Reader M. asks,
“Does it get any easier? Or does it just get harder the more vocal you get? I had a situation in which my admin team of my local athletic group, all thin or smallfat women with the exception of me, did not back me up when I called out some inspiration porn with a picture of a fat woman attached (her face not showing, of course).
I got my hand slapped and told “I’ve had people tell me that they’re put off by your ‘bigger advocacy.’ Be mindful to not put off others who see differently.”
I ended up feeling like I was being told, “You advocate for your body size and I’ll advocate for mine.”
I’m seeing red and I’m debating whether to leave it altogether. The group that I basically built. That I molded into what I thought was an inclusive space. I thought I could make it a confluence of the athletics community and fat acceptance. Apparently, I was wrong, and that hurts.
So, does it get easier, or is it just getting knocked down again and again?”
(I asked M. for some clarification on whether this is a group that she runs and has control over. The group is managed jointly with other admins and was founded by someone else.
This letter was lightly edited for anonymity and clarity.)
First off, M., I’m sending you a big virtual hug. This is a hard situation, and it makes sense to feel upset and betrayed when people who you thought were on board with body liberation prove that…not so much.
The root of the chaos
There are three factors entwined here:
- Your 101 advocacy within the group
- Responsibility to groups and spaces you create or manage
- Building and running equitable groups
I’ve talked elsewhere pretty extensively about how to do 101-level (or very basic) advocacy around fat activism and body liberation (and what to avoid), so I’ll let you read that as a foundation.
In that article, I talk about how changing minds on an individual level requires three things:
- Some sort of existing relationship
- Openness to change
- At least a minimal level of mutual respect and trust
Your situation is a little more complicated because yes, you’re trying to advocate, but you’re also doing it from a position of power within the group, as a moderator or co-owner. That means that, in theory, you have both an existing relationship with group members, a minimal level of mutual respect and trust, and another factor — social capital to spend.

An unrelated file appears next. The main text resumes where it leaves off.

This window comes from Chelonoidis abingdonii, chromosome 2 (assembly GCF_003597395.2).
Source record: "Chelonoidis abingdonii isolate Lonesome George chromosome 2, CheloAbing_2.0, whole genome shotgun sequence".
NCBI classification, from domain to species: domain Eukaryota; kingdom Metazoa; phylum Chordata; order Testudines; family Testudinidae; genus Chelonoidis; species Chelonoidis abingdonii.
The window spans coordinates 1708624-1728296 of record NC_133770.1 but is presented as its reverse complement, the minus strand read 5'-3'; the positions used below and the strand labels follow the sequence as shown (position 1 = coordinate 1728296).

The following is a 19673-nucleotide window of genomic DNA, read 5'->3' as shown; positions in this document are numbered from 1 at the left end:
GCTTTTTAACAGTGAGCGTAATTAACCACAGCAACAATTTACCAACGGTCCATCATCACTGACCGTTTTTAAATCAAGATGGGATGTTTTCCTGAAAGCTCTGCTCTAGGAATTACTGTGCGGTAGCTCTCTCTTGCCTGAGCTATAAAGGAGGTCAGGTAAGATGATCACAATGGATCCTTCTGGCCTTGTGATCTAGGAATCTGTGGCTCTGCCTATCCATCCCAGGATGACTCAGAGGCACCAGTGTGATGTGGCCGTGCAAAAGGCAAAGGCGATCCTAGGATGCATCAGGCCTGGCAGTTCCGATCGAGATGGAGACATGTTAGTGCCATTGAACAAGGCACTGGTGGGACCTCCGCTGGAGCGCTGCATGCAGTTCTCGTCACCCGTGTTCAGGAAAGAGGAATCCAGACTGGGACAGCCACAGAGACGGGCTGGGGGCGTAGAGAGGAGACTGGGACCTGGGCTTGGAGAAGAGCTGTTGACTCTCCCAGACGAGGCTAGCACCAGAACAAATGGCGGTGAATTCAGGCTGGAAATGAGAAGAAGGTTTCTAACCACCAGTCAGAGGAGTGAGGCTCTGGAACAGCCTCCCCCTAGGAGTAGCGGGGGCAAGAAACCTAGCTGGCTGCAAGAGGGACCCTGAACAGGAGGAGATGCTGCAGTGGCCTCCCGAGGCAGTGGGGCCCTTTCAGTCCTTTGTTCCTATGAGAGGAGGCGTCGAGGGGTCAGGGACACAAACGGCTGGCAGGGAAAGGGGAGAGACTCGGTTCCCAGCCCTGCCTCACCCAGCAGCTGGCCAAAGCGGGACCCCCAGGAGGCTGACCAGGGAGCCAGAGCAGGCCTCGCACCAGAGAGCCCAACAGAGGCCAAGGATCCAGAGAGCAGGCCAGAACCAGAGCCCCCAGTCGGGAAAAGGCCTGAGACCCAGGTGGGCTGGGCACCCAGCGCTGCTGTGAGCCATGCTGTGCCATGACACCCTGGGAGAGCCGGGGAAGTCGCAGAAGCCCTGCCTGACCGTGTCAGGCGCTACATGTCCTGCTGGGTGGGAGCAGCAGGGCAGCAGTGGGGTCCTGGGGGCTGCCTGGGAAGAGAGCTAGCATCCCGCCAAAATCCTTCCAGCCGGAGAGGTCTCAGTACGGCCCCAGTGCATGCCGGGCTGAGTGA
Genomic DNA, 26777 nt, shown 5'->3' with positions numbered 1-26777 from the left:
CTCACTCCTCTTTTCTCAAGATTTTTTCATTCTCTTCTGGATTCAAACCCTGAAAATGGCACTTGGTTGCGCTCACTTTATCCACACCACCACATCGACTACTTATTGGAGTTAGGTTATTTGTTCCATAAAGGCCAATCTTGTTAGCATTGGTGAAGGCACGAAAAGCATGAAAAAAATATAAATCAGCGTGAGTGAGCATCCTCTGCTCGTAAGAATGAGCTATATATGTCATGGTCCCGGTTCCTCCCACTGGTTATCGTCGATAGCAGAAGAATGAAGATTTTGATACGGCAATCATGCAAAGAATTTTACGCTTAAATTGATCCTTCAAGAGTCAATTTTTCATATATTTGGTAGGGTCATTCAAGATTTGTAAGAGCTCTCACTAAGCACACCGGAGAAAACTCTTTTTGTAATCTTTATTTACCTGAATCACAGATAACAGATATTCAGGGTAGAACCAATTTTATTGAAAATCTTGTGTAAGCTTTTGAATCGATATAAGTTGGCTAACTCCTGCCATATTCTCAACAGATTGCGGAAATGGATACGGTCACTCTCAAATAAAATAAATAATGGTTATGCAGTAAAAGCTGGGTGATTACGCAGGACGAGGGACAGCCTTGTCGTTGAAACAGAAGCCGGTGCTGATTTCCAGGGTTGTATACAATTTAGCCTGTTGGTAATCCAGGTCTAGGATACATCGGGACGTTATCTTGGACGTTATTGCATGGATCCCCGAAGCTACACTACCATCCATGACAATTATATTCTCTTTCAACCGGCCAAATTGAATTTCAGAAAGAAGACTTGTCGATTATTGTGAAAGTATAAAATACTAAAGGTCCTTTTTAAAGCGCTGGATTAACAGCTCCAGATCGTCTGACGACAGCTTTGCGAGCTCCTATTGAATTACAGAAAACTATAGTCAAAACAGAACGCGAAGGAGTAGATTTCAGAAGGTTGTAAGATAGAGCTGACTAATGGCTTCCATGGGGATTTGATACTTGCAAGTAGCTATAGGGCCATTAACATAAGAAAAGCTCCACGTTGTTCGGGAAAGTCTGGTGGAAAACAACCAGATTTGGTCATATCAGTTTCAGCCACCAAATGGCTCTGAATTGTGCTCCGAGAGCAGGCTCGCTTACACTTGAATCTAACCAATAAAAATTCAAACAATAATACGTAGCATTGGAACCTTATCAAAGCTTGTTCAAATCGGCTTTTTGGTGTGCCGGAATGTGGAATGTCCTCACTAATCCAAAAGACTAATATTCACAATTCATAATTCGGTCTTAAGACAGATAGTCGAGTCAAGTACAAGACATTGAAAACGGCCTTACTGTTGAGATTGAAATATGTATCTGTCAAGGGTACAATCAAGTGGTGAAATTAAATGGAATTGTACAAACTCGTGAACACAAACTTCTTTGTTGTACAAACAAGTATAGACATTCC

But it sounds like you’re hitting the brick wall I talk about in the other article. Not only are you not creating change, you’re getting frustrated and feeling helpless.
So it may be that this isn’t the right type of activism for you, or that you don’t have all the factors you need to change hearts and minds.
But there’s an additional responsibility here: your group as a group space
When we create group spaces, we also create a responsibility for ourselves to make that space as safe as possible for its marginalized members. It sounds like this is a space that’s not only not attracting people in larger bodies, it’s actively repelling fat folks whose bodies aren’t respected and perpetuating diet culture.
So what’s going on?
I responded to reader M. and asked some more questions, and this is a space that M. is jointly responsible for, but does not own.
With your group, it sounds like there are two root issues: you and your admin team aren’t in alignment on values, and your group isn’t explicitly body/fat-positive.
Without getting both your team and your group’s framework in alignment, this is not ever going to be a situation where you are supported in making the group a body-affirming and safer place for people in larger bodies.
Since you’re not the founder or owner of the group, your social capital is limited. You know your situation best, so you’ll know best whether you have the social capital to drag everyone with you, or would be best off starting fresh.
It sounds like your gut is telling you to start fresh. Listen to your gut.
An important thread I want to pull on a bit here is your fellow admin’s claim that advocating for fat bodies is making people in smaller bodies in the group uncomfortable (and presumably the admin as well).
It’s often uncomfortable to be confronted with the privileges we hold, it’s uncomfortable to have someone else say you’re wrong, it’s uncomfortable to change, and it’s uncomfortable to not be constantly in the spotlight when that’s what you’ve been used to.
But the discomfort of growth and the discomfort of seeing others gain privileges you already hold are necessary to create a world where certain people are arbitrarily denied privileges everyone should hold.
Changing the world involves not only learning and growing ourselves, but holding boundaries in group spaces to both protect marginalized members and show what behaviors are and aren’t acceptable. Social rules and boundaries are powerful.
Will people in thinner, more privileged bodies avoid a group that centers and honors fatness? Some thin folks will avoid or leave such a space, yes. And that’s okay, because not every space needs to be about people in privileged bodies.
And the fat folks who find you will be delighted to finally have a space where they don’t constantly need to face diet culture, bigotry and trauma just to participate.
How to build a body-positive and fat-positive space from the ground up
As you consider creating a new group that’s more in alignment with your values, it’s going to be very important to ensure that any fellow group owners or moderators you include are invested in Health at Every Size®, body liberation and fat acceptance as much as you are.
The Unpacking Weight Stigma II: Creating More Equitable Groups workbook goes into each step of creating a more equitable group in detail, and gives you space to work through your thoughts, hopes and plans for the group space.